Explore how fasting and feeding cycles impact aging! Discover how activating a specific protein subunit in older fish counteracts permanent fasting states resulting in increased healthspan.

Cycling Between Fasting and Feeding: A Key to Healthier Aging?

As we delve into the comprehensive research on aging, we often find ourselves puzzled with questions and challenges. One such riddle is how fasting interventions, seemingly beneficial in terms of health improvement, does not offer the same benefits in old organisms. To shed a novel light on this conundrum, researchers at the Max Planck Institute for Biology of Ageing in Cologne studied how older fish deviate from the youthful fasting and refeeding cycle. They discovered that by genetically activating a specific subunit of AMP kinase, old fish could regain the benefits of refeeding, leading to an increase in their healthspan and lifespan.

The Key Role of Diet in Aging

Diet isn’t just about maintaining a certain body weight – it also has far-reaching implications in terms of human longevity and how we age. Various studies on model organisms have shown that calorie restriction or periods of fasting can induce positive effects on health. However, these fasting benefits are not the same in humans due to the difficulty of sustaining a reduced diet throughout life.

Fasting Interventions and Ageing Killifish

Researchers from Cologne, Germany, ventured into investigating the age-related fasting effects in killifish, a rapid-aging fish species that provides a unique insight into the complex mechanisms of aging. By alternating their food intake between fasting and feeding twice a day, they observed that the visceral adipose (fat) tissue in old fish responded less to food intake, putting them in a state of perpetual fasting.

The Significance of Fasting, Feeding, and AMP Kinase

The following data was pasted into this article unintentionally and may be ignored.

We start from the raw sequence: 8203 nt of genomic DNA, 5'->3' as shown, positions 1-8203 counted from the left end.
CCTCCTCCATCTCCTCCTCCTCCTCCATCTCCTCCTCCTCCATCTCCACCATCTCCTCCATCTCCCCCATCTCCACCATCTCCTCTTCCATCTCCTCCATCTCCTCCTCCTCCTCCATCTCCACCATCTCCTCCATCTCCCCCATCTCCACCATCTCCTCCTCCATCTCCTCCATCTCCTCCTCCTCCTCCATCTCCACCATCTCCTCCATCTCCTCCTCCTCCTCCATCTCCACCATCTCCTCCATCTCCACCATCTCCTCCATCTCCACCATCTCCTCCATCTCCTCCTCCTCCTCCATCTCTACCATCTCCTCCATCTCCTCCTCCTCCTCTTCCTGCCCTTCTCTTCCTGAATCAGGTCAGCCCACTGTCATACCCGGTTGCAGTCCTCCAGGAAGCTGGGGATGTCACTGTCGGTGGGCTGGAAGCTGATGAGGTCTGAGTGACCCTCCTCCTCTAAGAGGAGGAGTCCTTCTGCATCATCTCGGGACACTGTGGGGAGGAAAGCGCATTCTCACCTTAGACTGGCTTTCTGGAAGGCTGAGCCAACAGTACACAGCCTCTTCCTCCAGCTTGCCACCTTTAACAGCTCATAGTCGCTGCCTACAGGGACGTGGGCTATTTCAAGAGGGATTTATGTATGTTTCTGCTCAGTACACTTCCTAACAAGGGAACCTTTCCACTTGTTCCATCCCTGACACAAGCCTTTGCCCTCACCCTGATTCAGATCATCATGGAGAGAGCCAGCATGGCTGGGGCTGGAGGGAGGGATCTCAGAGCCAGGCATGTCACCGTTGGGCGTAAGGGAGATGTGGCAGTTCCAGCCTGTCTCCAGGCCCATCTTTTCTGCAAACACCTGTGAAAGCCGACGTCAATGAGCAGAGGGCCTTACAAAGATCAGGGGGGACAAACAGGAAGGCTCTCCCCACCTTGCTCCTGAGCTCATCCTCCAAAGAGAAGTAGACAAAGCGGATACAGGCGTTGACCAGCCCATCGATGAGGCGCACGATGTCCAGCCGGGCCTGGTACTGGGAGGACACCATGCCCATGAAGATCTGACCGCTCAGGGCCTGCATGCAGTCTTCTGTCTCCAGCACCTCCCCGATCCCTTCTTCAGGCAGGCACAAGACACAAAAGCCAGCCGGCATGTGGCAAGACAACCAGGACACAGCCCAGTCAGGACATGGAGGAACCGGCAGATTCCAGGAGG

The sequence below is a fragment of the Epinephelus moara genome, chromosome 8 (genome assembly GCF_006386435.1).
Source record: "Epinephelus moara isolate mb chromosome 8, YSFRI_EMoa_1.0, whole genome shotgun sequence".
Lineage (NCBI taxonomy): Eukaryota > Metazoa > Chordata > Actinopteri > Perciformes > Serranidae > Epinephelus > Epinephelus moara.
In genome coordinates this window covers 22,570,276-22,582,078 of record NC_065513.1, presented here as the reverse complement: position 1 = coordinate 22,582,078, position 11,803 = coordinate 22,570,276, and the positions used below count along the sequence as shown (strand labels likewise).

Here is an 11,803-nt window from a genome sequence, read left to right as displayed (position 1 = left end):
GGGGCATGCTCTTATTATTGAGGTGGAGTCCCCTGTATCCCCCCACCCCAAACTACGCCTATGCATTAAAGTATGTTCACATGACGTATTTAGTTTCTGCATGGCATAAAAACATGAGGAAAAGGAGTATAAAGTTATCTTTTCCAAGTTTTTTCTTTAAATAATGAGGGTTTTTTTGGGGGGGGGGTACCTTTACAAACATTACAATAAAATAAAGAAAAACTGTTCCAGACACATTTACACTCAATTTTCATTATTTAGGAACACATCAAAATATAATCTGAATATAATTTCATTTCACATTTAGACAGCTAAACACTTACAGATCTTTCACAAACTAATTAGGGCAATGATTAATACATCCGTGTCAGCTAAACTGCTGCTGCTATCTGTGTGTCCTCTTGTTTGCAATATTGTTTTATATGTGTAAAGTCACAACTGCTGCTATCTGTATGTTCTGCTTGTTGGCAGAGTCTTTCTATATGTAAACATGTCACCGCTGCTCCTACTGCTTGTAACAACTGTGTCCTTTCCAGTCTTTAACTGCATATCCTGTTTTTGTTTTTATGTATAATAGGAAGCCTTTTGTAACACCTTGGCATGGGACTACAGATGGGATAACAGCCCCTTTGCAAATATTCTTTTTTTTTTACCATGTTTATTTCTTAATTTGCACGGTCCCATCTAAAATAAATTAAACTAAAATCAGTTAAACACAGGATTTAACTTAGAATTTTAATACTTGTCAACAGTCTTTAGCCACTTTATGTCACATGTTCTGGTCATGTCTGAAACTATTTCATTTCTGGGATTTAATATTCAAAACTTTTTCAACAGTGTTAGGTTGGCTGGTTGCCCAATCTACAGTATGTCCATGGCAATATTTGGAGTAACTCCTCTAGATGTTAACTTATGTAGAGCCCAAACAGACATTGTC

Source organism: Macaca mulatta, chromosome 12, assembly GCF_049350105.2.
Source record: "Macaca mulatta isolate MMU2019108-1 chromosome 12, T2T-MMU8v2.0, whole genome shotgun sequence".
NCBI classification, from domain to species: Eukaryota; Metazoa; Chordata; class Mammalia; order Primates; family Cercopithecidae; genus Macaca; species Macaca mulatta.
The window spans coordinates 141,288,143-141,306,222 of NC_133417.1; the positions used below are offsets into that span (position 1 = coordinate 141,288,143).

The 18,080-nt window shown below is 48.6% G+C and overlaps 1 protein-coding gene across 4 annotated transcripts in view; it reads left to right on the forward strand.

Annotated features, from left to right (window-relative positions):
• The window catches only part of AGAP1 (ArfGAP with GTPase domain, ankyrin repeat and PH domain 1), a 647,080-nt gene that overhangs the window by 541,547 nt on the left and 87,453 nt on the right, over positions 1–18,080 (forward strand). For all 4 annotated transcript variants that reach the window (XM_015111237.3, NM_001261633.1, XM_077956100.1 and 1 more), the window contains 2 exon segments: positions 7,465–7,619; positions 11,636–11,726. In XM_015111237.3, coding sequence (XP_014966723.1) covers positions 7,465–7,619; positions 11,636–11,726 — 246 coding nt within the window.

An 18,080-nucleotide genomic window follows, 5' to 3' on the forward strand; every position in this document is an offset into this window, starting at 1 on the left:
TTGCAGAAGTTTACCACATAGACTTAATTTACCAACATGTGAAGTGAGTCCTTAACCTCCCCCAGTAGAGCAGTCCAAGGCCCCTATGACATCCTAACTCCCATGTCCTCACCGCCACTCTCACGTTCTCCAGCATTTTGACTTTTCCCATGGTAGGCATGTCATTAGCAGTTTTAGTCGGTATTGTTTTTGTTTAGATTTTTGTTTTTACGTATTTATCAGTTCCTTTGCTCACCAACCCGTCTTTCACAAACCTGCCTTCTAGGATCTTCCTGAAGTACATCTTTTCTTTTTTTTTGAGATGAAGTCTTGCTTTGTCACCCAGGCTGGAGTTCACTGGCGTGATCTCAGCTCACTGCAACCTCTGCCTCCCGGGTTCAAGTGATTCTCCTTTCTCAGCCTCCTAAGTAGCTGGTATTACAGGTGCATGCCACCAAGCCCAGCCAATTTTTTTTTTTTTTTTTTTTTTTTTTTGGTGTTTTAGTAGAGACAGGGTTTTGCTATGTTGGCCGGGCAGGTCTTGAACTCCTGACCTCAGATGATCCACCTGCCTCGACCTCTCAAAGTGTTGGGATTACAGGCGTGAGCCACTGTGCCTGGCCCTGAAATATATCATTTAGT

The team flagged that the adipose tissue’s failure to respond to the feeding phase was the cause of the old fish’s constant fasting state. Surprisingly, they remained in this fasting condition even while consuming food – an unexpected discovery that shifts our understanding of how fasting interventions function in older organisms.

Further investigations into the fatty tissue changes in fish revealed a critical protein: AMP kinase. The scientists found that by genetically boosting the activity of one of its subunits (the γ1 subunit), they counteracted the constant fasting state, leading to healthier and longer-lived old fish.

Human Ageing and the AMP kinase γ1 Subunit

Interestingly, this particular γ1 subunit links to human aging too. Lower levels of the subunit were found in elderly human samples, suggesting a potential connection between γ1 subunit activity and frailty in old age.

The search for healthier aging continues. Researchers express their intent to find molecules activating the γ1 subunit specifically to potentially positively influence human aging. It’s a profound wisdom that prompts us to view fasting not as a mere diet routine, but as a symbiotic dance with feeding – a rhythm we should fine-tune as we age, for a productive, long healthspan.

Main Takeaways

  • Fasting interventions generally improve health, but their efficiency decreases in older organisms.
  • Permanent fasting state, even when consuming food, was observed in older killifish due to their adipose tissue’s failure to respond to the feeding phase.
  • The cellular energy sensor protein, AMP kinase, particularly its γ1 subunit, plays a central role in countering the permanent fasting state.
  • Genetically activating the γ1 subunit led to increased healthspan and lifespan in older fish.
  • Lower levels of the γ1 subunit were found in elderly human samples, hinting towards a possible link between γ1 subunit activity and frailty in old age.

Source Citation: https://www.sciencedaily.com/releases/2023/11/231113111829.htm

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